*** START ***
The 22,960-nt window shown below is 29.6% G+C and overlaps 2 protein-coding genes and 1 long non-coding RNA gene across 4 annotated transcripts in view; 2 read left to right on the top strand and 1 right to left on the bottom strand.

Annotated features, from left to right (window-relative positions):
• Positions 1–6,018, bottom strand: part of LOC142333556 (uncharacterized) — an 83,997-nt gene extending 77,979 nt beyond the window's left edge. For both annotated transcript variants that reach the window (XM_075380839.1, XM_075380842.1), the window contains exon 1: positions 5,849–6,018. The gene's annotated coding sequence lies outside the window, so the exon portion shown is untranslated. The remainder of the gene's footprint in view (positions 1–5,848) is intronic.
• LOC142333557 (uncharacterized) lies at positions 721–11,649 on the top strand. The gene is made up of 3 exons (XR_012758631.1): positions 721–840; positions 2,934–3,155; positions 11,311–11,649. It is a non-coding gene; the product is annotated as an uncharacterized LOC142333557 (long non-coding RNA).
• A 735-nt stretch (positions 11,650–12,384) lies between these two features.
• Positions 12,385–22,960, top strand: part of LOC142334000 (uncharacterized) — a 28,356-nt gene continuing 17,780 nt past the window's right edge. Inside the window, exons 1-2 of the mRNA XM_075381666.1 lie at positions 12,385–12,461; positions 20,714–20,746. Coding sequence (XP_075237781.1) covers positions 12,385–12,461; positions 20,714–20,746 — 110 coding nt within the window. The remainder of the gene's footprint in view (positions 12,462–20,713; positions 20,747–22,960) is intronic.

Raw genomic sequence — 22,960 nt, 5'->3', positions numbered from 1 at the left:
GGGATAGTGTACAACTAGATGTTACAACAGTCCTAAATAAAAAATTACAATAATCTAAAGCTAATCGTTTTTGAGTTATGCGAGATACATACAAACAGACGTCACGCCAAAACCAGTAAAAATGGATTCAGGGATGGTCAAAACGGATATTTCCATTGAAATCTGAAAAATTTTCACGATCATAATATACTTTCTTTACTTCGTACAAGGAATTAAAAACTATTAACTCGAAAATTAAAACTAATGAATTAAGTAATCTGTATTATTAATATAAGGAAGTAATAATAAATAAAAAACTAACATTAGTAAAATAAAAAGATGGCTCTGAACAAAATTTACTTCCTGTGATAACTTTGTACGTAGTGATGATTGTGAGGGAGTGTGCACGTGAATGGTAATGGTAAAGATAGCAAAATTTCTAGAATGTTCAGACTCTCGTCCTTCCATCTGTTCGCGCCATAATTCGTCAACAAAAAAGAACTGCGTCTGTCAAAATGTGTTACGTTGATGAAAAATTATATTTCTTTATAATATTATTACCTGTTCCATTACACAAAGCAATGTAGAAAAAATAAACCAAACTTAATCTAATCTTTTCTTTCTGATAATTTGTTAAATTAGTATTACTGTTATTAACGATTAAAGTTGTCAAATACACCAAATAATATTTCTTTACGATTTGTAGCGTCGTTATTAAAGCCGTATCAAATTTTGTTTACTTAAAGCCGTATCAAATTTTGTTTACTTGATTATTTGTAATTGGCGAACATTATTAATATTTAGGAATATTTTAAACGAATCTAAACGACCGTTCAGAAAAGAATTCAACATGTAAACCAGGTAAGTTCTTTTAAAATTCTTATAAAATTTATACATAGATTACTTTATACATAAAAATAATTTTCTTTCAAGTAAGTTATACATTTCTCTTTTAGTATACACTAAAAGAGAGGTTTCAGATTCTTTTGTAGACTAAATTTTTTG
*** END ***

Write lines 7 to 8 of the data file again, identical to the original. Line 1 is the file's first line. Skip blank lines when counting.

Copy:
Raw genomic sequence — 22,960 nt, 5'->3', positions numbered from 1 at the left:
GGGATAGTGTACAACTAGATGTTACAACAGTCCTAAATAAAAAATTACAATAATCTAAAGCTAATCGTTTTTGAGTTATGCGAGATACATACAAACAGACGTCACGCCAAAACCAGTAAAAATGGATTCAGGGATGGTCAAAACGGATATTTCCATTGAAATCTGAAAAATTTTCACGATCATAATATACTTTCTTTACTTCGTACAAGGAATTAAAAACTATTAACTCGAAAATTAAAACTAATGAATTAAGTAATCTGTATTATTAATATAAGGAAGTAATAATAAATAAAAAACTAACATTAGTAAAATAAAAAGATGGCTCTGAACAAAATTTACTTCCTGTGATAACTTTGTACGTAGTGATGATTGTGAGGGAGTGTGCACGTGAATGGTAATGGTAAAGATAGCAAAATTTCTAGAATGTTCAGACTCTCGTCCTTCCATCTGTTCGCGCCATAATTCGTCAACAAAAAAGAACTGCGTCTGTCAAAATGTGTTACGTTGATGAAAAATTATATTTCTTTATAATATTATTACCTGTTCCATTACACAAAGCAATGTAGAAAAAATAAACCAAACTTAATCTAATCTTTTCTTTCTGATAATTTGTTAAATTAGTATTACTGTTATTAACGATTAAAGTTGTCAAATACACCAAATAATATTTCTTTACGATTTGTAGCGTCGTTATTAAAGCCGTATCAAATTTTGTTTACTTAAAGCCGTATCAAATTTTGTTTACTTGATTATTTGTAATTGGCGAACATTATTAATATTTAGGAATATTTTAAACGAATCTAAACGACCGTTCAGAAAAGAATTCAACATGTAAACCAGGTAAGTTCTTTTAAAATTCTTATAAAATTTATACATAGATTACTTTATACATAAAAATAATTTTCTTTCAAGTAAGTTATACATTTCTCTTTTAGTATACACTAAAAGAGAGGTTTCAGATTCTTTTGTAGACTAAATTTTTTG